Great Managers understand that developing a Great Team requires creating a Great Team Culture.  Great Managers think a lot about how to create a culture in which the sum is greater than the parts.  They realize that it doesn’t happen by itself, doesn’t happen by accident.  They understand that it doesn’t automatically happen by hiring talent.  Creating a Great Team Culture requires a Great Manager to orchestrate dozens of factors in a skillful (and often subtle) way.  Great Managers step up to this task – and do the work necessary to create a Great Team Culture.  “Why are they willing to spend time and effort on this?”  Because they understand that a Great Team Culture results in their team exceeding expectations on a regular basis.

Jack Litewka is a management consultant who has mentored dozens of managers.  He is the author of The Sophisticated Manager:  Essential Leadership Lessons for Developing High-Performance Team… and Avoiding Critical Mistakes.

Tuesday, January 31, 2017

New Year’s Leadership Development Goals 2017 Edition

The beginning of a new year. A fresh start! OK, so we’re one month into the year by the time I got around to posting this.

For many leaders, it’s a time to reflect on accomplishments for the past year and establish goals for the upcoming New Year. 

It’s also a good time to set leadership development goals, either as part of a formal development planning process, or just because it’s a proven way to continuously improve as a leader.

While leadership development goals should always be specific and relevant to the individual leader and linked to the organizational context, there are a few common ones that most any leader could benefit from.

Here’s a list to choose from:

1. Become more self-aware (and aware of others). I’ll learn more about my strengths and weaknesses. More about my own emotions and how to control them, about other’s emotions and how I am coming across to others, and how to harness this awareness of self and others to be a better leader. I’ll take a multi-rater assessment or figure out some other way to get an accurate assessment as to how I am perceived by others. I’ll read Daniel Goleman HRB article “What Makes a Leader”.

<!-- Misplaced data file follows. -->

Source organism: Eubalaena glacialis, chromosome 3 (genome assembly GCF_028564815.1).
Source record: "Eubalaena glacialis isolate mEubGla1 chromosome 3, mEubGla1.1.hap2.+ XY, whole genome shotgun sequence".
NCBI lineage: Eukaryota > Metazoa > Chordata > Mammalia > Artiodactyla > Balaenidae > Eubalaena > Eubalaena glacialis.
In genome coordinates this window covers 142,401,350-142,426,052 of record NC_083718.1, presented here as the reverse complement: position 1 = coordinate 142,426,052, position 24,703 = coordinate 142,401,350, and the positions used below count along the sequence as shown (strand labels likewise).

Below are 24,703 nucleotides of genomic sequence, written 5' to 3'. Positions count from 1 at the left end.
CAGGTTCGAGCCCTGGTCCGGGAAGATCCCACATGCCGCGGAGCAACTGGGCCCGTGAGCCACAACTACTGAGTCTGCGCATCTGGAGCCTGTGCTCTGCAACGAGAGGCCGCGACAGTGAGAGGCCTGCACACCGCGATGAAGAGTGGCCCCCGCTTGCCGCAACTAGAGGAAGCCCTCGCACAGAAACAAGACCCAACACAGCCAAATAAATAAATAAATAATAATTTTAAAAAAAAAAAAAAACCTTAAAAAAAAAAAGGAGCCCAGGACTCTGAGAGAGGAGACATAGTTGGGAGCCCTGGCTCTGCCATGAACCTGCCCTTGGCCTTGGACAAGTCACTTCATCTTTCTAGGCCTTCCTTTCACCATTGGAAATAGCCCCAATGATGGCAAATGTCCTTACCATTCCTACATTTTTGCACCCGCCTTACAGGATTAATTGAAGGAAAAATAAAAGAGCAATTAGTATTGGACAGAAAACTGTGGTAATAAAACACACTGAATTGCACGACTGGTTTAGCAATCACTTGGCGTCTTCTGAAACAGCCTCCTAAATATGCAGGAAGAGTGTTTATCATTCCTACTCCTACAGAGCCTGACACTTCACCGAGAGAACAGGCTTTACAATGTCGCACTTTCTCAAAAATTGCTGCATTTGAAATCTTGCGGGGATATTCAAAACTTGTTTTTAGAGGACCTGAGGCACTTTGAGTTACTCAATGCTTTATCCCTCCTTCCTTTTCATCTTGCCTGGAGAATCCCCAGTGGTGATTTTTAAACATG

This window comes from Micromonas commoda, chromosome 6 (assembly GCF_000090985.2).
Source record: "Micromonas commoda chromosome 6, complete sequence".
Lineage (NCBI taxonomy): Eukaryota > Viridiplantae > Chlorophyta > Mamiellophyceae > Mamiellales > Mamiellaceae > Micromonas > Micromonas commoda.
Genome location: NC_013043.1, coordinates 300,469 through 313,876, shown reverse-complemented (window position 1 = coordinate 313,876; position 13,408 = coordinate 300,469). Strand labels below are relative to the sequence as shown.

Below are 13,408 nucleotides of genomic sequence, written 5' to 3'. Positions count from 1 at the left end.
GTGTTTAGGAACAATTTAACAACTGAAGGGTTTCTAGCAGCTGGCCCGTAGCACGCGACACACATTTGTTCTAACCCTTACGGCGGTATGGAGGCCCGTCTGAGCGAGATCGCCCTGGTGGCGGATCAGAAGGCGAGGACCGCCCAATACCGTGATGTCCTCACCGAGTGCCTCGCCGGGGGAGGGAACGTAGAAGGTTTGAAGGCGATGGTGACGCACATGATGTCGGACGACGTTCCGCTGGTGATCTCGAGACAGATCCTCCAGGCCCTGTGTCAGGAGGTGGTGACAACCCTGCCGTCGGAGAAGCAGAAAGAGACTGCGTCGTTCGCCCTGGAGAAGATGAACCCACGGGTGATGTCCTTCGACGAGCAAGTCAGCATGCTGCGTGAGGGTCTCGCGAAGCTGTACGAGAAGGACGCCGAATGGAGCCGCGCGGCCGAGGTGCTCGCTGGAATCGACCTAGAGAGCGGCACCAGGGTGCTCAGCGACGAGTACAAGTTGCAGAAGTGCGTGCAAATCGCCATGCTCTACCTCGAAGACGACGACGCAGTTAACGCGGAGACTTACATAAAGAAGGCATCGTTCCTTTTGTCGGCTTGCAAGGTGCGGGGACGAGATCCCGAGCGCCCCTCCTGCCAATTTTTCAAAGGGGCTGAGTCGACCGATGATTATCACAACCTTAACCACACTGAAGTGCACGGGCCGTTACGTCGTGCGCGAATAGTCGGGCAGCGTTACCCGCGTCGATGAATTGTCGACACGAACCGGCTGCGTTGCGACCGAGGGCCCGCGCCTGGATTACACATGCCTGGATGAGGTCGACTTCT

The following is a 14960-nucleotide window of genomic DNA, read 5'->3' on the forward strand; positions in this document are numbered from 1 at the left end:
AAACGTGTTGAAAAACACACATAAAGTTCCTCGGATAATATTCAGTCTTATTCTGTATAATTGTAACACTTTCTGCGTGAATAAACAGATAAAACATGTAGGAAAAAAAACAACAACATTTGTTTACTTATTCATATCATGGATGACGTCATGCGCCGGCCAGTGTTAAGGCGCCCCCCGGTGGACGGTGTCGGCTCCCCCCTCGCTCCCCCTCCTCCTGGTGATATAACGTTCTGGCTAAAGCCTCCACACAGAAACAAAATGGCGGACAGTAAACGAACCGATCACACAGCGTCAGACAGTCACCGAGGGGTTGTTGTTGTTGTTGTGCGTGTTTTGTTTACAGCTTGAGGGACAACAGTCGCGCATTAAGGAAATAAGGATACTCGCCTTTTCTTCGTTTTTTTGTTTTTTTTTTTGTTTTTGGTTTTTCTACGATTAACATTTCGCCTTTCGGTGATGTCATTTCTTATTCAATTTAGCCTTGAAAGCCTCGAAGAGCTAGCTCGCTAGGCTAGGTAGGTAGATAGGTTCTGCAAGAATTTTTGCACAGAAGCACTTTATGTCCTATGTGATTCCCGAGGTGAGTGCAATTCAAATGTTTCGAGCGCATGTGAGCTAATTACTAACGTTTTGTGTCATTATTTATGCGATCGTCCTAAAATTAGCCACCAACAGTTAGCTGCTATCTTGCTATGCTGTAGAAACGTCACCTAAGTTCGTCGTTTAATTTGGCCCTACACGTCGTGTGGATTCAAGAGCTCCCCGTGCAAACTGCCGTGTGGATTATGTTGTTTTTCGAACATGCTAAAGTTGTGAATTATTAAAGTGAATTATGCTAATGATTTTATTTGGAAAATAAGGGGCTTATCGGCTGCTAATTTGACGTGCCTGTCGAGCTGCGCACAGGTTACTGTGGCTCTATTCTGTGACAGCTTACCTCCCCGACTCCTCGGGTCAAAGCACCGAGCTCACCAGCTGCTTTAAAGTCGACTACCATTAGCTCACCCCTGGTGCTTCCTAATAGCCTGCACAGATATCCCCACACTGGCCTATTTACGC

2. Delegate more. My unwillingness or inability to let go is causing me to work long hours, preventing me from having the time to be more strategic, and is retarding the development of my team. I’ll do some serious self-reflection, or work with a coach or mentor, to figure out what’s causing me not to delegate. Is it my own ego? Is it a lack of confidence in my team? Once I get to the root cause, I will create a list of everything I do and make hard decisions on what to delegate, who to delegate to, how to do it, and by when.

3. Be more strategic. I’ll improve my ability to see the big picture and take a longer range, broader business perspective. I’ll learn to step back from the day-to-day tactical details of my business and focus on the “why”, not just the “what” and “how.” I’ll learn to speak the “language” of strategy and apply these concepts to leading my organization.

4. Be a better listener. I need to learn to pay attention and demonstrate to others that that I value what they have to say. I’ll use active listening, open-ended questions, body language, and eliminate distractions that get in the way of my ability to listen.

5. Become a better negotiator. I’ll learn the “art and science” of negotiation, and use proven negotiation techniques to collaborate and reach win-win outcomes with my manager, direct reports, peers, suppliers and customers.

6. Learn to resolve conflict. I need to stop avoiding conflict – and start dealing with conflicts head on in a more constructive way. I’ll learn different approaches to dealing with conflict – my preferred approach – and how and when to use more effective approaches. I’ll then apply what I’ve learned and tackle a lingering conflict that needs to be resolved.

7. Be a better coach. I need to spend more time coaching and developing my team. I’ll shift my leadership style away from always directing and telling and learn to guide and develop my direct reports. I’ll learn and practice the “G.R.O.W.” coaching model with each of my direct reports until it becomes natural and a part of my leadership style.

8. Develop my team.  I’ll learn more about what it really means and takes to become a high performing “team”. I’ll do a formal team assessment to learn about our strengths and weaknesses, then work with my team to establish an action plan to improve. Possible improvement areas: building trust, establishing structure and processes that encourage and enable teamwork, and practice “shared leadership”.

9. Lead Change. I’ll learn from the classics: John Kotter, William Bridges, Peter Senge and others and apply these proven models and techniques to a significant change that I need to drive this year.

10. Stretch myself with a “strategic challenge” project. Work with my manager to come up with a developmental “learn by doing project”. Something above and beyond my regular duties that gives me an opportunity to learn and apply new leadership skills. I’ll apply many of the skills I’ve been working on under “live fire”, where the risks and rewards are high.

Do any of these leadership development goals sound like they benefit you? If so, does it look overwhelming? It doesn’t have to be. Our new 6-day Leadership Certificate program will help leaders develop each of these critical skills and more! Learn leadership lessons from UNH best in class business school faculty, executive coaches and peers using a proven leadership development model.

Join me in New Hampshire May 11-12, June 6-7, and June 20-21, 2017! Download a brochure here.